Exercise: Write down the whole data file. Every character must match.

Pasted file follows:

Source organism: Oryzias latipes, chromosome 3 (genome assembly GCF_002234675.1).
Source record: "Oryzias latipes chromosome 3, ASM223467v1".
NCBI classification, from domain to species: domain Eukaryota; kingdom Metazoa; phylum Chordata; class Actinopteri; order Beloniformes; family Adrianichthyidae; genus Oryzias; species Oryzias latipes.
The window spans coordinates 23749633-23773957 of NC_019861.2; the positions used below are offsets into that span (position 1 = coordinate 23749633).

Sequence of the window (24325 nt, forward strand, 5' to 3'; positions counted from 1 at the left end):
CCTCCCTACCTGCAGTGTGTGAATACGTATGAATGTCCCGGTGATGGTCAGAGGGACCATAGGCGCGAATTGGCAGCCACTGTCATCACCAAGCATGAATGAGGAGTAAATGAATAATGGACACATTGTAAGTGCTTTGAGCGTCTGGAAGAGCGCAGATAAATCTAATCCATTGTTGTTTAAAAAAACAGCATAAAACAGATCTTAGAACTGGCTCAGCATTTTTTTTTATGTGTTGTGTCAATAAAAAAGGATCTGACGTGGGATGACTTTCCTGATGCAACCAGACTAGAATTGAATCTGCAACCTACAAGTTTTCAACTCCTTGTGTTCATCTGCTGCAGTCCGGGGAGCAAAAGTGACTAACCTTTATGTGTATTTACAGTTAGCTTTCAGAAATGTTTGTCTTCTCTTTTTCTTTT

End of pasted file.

Source organism: Oryzias latipes, chromosome 3 (genome assembly GCF_002234675.1).
Source record: "Oryzias latipes chromosome 3, ASM223467v1".
NCBI classification, from domain to species: domain Eukaryota; kingdom Metazoa; phylum Chordata; class Actinopteri; order Beloniformes; family Adrianichthyidae; genus Oryzias; species Oryzias latipes.
The window spans coordinates 23749633-23773957 of NC_019861.2; the positions used below are offsets into that span (position 1 = coordinate 23749633).

Sequence of the window (24325 nt, forward strand, 5' to 3'; positions counted from 1 at the left end):
CCTCCCTACCTGCAGTGTGTGAATACGTATGAATGTCCCGGTGATGGTCAGAGGGACCATAGGCGCGAATTGGCAGCCACTGTCATCACCAAGCATGAATGAGGAGTAAATGAATAATGGACACATTGTAAGTGCTTTGAGCGTCTGGAAGAGCGCAGATAAATCTAATCCATTGTTGTTTAAAAAAACAGCATAAAACAGATCTTAGAACTGGCTCAGCATTTTTTTTTATGTGTTGTGTCAATAAAAAAGGATCTGACGTGGGATGACTTTCCTGATGCAACCAGACTAGAATTGAATCTGCAACCTACAAGTTTTCAACTCCTTGTGTTCATCTGCTGCAGTCCGGGGAGCAAAAGTGACTAACCTTTATGTGTATTTACAGTTAGCTTTCAGAAATGTTTGTCTTCTCTTTTTCTTTT